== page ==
Photo by Melody

PlantFiles: Annual Candytuft
Iberis crenata

Family: Brassicaceae (brass-ih-KAY-see-ee) (Info)
Genus: Iberis (eye-BEER-is) (Info)
Species: crenata (kre-NAY-tuh) (Info)

Synonym:Iberis pectinata

2 members have or want this plant for trade.


6-12 in. (15-30 cm)

6-9 in. (15-22 cm)

Not Applicable

Sun Exposure:
Full Sun
Sun to Partial Shade

Unknown - Tell us

Bloom Color:
Pale Pink
Magenta (Pink-Purple)
Fuchsia (Red-Purple)
White/Near White

Bloom Time:
Late Spring/Early Summer
Mid Summer
Late Summer/Early Fall
Mid Fall


Other details:
This plant is attractive to bees, butterflies and/or birds
Flowers are fragrant
Average Water Needs; Water regularly; do not overwater
Self-sows freely; deadhead if you do not want volunteer seedlings next season

Soil pH requirements:
6.1 to 6.5 (mildly acidic)
6.6 to 7.5 (neutral)

Patent Information:
Unknown - Tell us

Propagation Methods:
From seed; direct sow outdoors in fall
From seed; winter sow in vented containers, coldframe or unheated greenhouse
From seed; sow indoors before last frost
From seed; direct sow after last frost

Seed Collecting:
Bag seedheads to capture ripening seed
Allow pods to dry on plant; break open to collect seeds
Allow seedheads to dry on plants; remove and collect seeds
Properly cleaned, seed can be successfully stored


1 positive
No neutrals
No negatives

Gardeners' Notes:

Positive PermaCycle On May 5, 2012, PermaCycle from Indianapolis, IN (Zone 5b) wrote:

I planted this annual last spring (2011) in one location on the west side of my residence to a bed facing south but in partial shade a part of the day. I moved a mass of this colony in the autumn to a nearby location on the same side to plant a small shrub requiring shade. The new location provides more afternoon sun and they quickly accepted the move. Surprisingly, as the days got colder, most of the colony remained vibrant and evergreen through a mild winter. Is this really an annual, I asked myself? Occasionally, I would check on them, expecting them to succumb to nature's will, but they never did. In early spring of this year, several plants were weakened or killed by frost. I cleaned the colony of weak plants and covered the remainder with soil over healthy stems and added a row cover. Currently, the plants are beginning to show signs of blooms and their height and vigor appear to be exceptional as the colony quickly multiplied and spread once the weather warmed and it is now encroaching upon a transplanted hosta. I'll post a photo once the blooming begin.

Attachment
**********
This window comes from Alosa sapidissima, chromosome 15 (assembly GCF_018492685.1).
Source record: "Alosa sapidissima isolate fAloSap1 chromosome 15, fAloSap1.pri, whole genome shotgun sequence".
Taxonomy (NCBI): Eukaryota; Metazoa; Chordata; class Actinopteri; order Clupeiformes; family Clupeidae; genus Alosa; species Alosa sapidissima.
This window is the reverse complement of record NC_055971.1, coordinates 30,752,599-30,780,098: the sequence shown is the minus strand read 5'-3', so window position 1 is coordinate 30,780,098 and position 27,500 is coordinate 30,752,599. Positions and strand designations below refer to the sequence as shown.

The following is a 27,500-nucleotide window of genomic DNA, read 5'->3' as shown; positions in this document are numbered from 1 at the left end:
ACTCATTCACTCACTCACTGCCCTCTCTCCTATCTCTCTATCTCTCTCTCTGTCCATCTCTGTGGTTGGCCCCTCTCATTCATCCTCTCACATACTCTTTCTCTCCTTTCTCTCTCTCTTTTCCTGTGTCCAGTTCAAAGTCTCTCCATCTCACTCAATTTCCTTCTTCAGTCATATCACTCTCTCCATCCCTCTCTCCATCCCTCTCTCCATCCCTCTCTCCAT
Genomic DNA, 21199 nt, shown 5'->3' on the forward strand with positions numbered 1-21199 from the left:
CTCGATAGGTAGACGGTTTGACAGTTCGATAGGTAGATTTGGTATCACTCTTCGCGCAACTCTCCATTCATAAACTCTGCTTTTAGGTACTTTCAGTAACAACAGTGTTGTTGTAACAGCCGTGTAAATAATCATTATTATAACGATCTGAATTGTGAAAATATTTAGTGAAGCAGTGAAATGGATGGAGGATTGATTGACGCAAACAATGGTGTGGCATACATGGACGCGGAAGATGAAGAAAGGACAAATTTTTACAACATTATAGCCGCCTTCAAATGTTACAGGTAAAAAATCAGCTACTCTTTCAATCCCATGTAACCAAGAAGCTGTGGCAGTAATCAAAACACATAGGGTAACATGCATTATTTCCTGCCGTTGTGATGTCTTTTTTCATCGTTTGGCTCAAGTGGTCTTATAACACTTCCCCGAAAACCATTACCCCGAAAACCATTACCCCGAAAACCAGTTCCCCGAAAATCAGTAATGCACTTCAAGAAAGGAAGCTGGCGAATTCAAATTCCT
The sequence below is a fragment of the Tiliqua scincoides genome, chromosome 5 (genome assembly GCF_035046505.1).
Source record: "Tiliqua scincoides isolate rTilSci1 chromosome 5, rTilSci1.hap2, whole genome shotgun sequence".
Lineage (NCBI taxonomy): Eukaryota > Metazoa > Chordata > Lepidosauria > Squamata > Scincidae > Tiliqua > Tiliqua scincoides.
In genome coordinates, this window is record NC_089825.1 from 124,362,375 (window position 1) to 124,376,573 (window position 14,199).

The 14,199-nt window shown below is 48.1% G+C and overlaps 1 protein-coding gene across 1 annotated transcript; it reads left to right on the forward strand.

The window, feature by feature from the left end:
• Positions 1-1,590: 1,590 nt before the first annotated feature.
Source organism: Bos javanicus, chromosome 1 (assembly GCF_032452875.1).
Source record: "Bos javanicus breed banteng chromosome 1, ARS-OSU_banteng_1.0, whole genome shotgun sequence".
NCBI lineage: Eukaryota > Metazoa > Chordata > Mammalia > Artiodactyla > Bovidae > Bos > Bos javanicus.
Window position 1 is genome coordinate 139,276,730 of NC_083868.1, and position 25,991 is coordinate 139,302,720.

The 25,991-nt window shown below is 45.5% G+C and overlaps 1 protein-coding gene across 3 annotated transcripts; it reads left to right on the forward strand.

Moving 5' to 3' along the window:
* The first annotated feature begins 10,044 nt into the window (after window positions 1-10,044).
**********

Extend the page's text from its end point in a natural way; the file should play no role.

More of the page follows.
This plant has been said to grow in the following regions:

Indianapolis, Indiana

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